Robo strikezone: Not as simple as you think -- Baseball Prospectus

Mystic Merlin

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Sep 21, 2007
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The reason for a strike zone is so batters don't let hittable pitches go by. If a pitch is not in a hittable location, then it shouldn't be a strike, regardless of what the rule book defines it as. Umpires, pitchers, and hitters have all come to an agreement one which should count and which shouldn't. Umps don't have personal zones nearly as much as they used to. It's all pretty uniform now, just with rounded corners.

We keep saying "they're professionals, they'll adjust." But sometimes they can't. Strikeouts are higher than ever and nobody was able to routinely beat the shift when it was allowed. Putting balls in play is really hard. We shouldn't be doing anything that makes it harder.
I’m not sure any of this is true re: the zone. My kind is reeling at your suggestion that if a pitch is a strike by rule the ump - apparently in some collaboration or quid pro quo with the pitchers and hitters? - it shouldn’t be called if it isn’t ‘hittable.’ I’d say, advocate to change the rules of the zone if it is too big. But that aside, what determines whether a pitch is ‘hittable’? The zone already accounts for a player’s height, so are you talking about width?
 

joe dokes

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Jul 18, 2005
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I was surprised that pitch was a strike.
Does the zone change vertically to assess "knees to armpits" (or whatever the official zone is) when Fred Patek follows Frank Howard in the lineup?
 

SumnerH

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I was surprised that pitch was a strike.
Does the zone change vertically to assess "knees to armpits" (or whatever the official zone is) when Fred Patek follows Frank Howard in the lineup?
Writeup over here, but they definitely have different zones. There are multiple options for how to set those zones that they're playing with: the Hawk-Eye system includes skeletal tracking to follow a player's height and crouch in real time. They can use that data to set a zone based on the batter's stance, or they can just set the zone to standard percentages based on the batter's height. AAA is doing the latter this year, Florida State League the former. Presumably they'll evaluate which is better after the season.

Also of note: the zone being used is a two-dimensional rectangle at the midpoint of the plate The width used varies between the leagues (it was narrowed for AAA last year to the actual home plate width, after making it a bit wider last year resulted in a ton of Ks).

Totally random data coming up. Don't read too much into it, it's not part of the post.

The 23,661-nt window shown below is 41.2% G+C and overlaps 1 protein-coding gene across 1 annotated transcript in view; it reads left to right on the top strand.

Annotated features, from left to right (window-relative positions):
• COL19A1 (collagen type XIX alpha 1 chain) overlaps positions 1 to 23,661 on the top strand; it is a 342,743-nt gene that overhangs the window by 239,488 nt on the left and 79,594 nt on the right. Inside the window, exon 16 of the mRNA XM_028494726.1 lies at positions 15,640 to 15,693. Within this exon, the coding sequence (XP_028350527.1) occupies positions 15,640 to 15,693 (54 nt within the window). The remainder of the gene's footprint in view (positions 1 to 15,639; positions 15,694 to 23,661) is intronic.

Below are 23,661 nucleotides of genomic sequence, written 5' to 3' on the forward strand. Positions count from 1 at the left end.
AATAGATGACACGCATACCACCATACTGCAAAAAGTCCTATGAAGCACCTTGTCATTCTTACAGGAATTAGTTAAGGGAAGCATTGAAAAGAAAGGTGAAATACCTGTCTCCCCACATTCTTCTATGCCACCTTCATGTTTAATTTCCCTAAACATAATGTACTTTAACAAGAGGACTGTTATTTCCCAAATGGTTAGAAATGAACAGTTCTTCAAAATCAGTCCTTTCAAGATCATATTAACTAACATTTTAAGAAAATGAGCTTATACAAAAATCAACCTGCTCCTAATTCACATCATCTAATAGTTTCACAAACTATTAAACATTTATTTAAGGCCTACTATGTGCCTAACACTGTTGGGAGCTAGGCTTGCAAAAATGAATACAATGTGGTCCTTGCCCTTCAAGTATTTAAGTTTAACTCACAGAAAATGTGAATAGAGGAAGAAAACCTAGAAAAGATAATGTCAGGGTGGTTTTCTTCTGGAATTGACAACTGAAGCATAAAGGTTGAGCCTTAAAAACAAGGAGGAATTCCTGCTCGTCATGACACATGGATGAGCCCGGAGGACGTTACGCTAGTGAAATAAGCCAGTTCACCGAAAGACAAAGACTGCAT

The strike zones for Triple-A and the Florida State League will be different. In Triple-A, the strike zone will be 17-inches wide (the width of the plate) with a two-dimensional rectangle at the midpoint of the plate. The top and bottom of the strike zone will be set at 53.5% and 27% of the batter’s height. While the width and bottom of the zone are the same as last year, the top of the strike zone has increased by 2.5%.
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In the Florida State League, the zone will be quite different. Most importantly, the width of the zone in the FSL will be 20 inches (three more than in Triple-A). Like Triple-A, it will be measured as a rectangle set at the middle of the plate.
The top and bottom of the zone will use the Hawk-Eye visual tracking system. The bottom of the zone will be set to the height of a hitter’s back knee, while the top of the zone will be set based on the midpoint of a batter’s hips, with the goal of making the top of the zone equal to one baseball above a batter’s belt. If a hitter’s stance changes, the strike zone will change as well, but it will be based on a rolling median of the hitter’s stance on previous pitches that have been put in play. So a hitter who tries to manipulate the zone by taking pitches but not swinging from an exaggerated crouch will not be rewarded.
 
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jon abbey

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To compound it, he called Gleyber out on the same pitch in his second AB also. I would have lost it.
 

Sad Sam Jones

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Yankees beat the Guardians 3-2, with the save going to the home plate umpire who called ball 4 as strike 3 with a runner on 2nd and 1 out. The pitch was way inside and the catcher did nothing to frame it.
 

jon abbey

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Although the next batter grounded the first pitch hard right at the 2B, of course you can’t assume he does that if Florial had walked, but if he had, easy DP.